Add this one to the ever-growing "I told you so" list. The anti-mask, anti-lockdown, anti-Covid hoaxers have been passionate about this from Day one and for good reason. While it may seem, according to the treasonous mainstream media, that these are "new" revelations, they are anything but new. The numbers we are looking at now are no different than the "Science" that we were looking at a year ago. The only difference in the statistics? With a full year of data, we are even MORE sure now than we were last year.
I have no reason whatsoever to sugar-coat this any more. COVID IS A HOAX. Masks are a HOAX. Shutdowns are weaponized, unconstitutional measures taken at the directive of the Left and the World Bank Cabal. They are intended to crash economies, make the common person poor, dejected and distracted from the truth that is out in plain sight. Period.
Don't believe me. You Shouldn't.
But the cracks in the Matrix are everywhere. Even the "intrepid" Wall Street Journal now admits just how how wrong the media's fake "science" was, after all:
March 9, 2021
The media vilified him for rejecting harsh lockdowns. But Florida’s Covid-19 numbers are better than California’s or New York’s, and its economy thrives.
In the early months of the coronavirus pandemic, New York Gov. Andrew Cuomo imposed strict lockdown policies—many still in place—and became the media’s golden boy. “The governor of New York’s morning news conferences have become part of the country’s new daily rhythm,” the Washington Post’s Style section gushed in March 2020. “He’s the strongman who can admit he’s wrong. He speaks fluently about the facts. He worries about his mother, and by extension, yours, too.”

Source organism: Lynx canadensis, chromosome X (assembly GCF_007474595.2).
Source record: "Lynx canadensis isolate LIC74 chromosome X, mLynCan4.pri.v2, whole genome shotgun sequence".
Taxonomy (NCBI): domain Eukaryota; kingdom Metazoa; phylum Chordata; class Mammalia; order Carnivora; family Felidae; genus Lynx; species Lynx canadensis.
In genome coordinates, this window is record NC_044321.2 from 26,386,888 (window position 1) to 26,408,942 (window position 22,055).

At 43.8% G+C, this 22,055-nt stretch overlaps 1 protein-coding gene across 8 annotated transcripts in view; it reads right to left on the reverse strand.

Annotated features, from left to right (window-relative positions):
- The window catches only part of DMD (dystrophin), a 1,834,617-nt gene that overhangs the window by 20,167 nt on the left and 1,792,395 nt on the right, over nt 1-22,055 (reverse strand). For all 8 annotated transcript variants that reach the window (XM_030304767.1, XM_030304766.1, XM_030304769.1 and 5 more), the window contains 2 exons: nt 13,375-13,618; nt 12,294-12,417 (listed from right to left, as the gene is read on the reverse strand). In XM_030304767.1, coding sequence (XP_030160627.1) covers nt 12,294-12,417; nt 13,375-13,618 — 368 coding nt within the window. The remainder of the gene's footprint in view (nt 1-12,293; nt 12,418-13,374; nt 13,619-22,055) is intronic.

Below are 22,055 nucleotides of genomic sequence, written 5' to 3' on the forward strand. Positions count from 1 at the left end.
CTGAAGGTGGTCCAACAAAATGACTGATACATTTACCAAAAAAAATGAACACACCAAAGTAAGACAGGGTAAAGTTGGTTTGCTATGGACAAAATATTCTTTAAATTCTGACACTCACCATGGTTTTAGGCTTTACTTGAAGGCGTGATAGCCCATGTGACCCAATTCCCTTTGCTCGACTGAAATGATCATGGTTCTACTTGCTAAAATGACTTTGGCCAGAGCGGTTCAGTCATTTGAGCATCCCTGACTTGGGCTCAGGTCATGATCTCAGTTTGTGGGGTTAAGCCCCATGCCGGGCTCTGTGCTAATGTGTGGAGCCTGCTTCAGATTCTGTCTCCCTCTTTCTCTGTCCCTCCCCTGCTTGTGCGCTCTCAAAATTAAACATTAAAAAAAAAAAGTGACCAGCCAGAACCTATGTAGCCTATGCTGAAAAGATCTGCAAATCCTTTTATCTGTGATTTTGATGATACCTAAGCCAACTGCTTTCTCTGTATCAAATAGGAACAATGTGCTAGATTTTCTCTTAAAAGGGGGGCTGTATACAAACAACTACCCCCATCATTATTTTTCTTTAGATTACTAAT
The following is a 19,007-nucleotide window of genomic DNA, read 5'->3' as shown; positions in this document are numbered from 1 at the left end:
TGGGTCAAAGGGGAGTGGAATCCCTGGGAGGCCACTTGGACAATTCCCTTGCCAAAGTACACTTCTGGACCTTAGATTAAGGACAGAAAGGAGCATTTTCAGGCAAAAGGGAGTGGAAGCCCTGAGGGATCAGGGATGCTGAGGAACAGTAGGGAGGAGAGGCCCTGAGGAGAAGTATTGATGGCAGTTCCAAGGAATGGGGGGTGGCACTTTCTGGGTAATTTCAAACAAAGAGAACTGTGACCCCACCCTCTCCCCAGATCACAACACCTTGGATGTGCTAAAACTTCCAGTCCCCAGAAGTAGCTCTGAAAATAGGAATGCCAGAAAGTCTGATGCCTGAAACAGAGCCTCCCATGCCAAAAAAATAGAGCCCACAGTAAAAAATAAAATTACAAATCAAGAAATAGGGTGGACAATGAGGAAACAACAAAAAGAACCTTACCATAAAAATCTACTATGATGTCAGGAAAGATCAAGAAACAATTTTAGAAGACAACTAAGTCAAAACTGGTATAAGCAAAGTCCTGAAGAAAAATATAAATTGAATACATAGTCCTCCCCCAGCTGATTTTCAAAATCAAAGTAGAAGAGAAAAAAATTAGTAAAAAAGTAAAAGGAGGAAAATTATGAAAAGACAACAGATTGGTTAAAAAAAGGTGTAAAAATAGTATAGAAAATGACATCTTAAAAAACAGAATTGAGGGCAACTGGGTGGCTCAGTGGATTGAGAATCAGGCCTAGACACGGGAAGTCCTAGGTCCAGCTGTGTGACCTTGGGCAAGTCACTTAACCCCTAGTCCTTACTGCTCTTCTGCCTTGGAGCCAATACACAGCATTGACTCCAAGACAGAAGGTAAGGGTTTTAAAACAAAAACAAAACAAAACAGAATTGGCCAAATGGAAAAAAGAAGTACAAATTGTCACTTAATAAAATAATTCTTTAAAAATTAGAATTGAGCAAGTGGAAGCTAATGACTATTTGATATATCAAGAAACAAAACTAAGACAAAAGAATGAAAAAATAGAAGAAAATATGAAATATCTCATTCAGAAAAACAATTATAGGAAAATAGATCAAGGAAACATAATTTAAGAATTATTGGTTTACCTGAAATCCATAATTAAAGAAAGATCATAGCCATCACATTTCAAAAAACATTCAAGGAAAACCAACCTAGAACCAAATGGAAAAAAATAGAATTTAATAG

Gov. Ron DeSantis took a different approach and was pilloried. He was among the first to lift his state lockdown, adopting something resembling Sweden’s strategy of protecting the vulnerable while keeping businesses and schools open. “Florida Man Leads His State to the Morgue,” read a June headline in the New Republic. “Ron DeSantis is the latest in a long line of Republicans who made the state a plutocratic dystopia. Now he’s letting its residents die to save the plutocrats.”
A year after the virus hit the U.S., Mr. Cuomo’s luster has faded, and Mr. DeSantis can claim vindication. The Sunshine State appears to have weathered the pandemic better than others like New York and California, which stayed locked down harder and longer.
Mortality data bear out this conclusion. The Covid death risk increases enormously with each decade of age. More than 80% of Covid deaths in the U.S. have occurred among seniors over 65. They make up a larger share of Florida’s population than any other state except Maine. Based on demographics, Florida’s per-capita Covid death rate would be expected to be one of the highest in the country.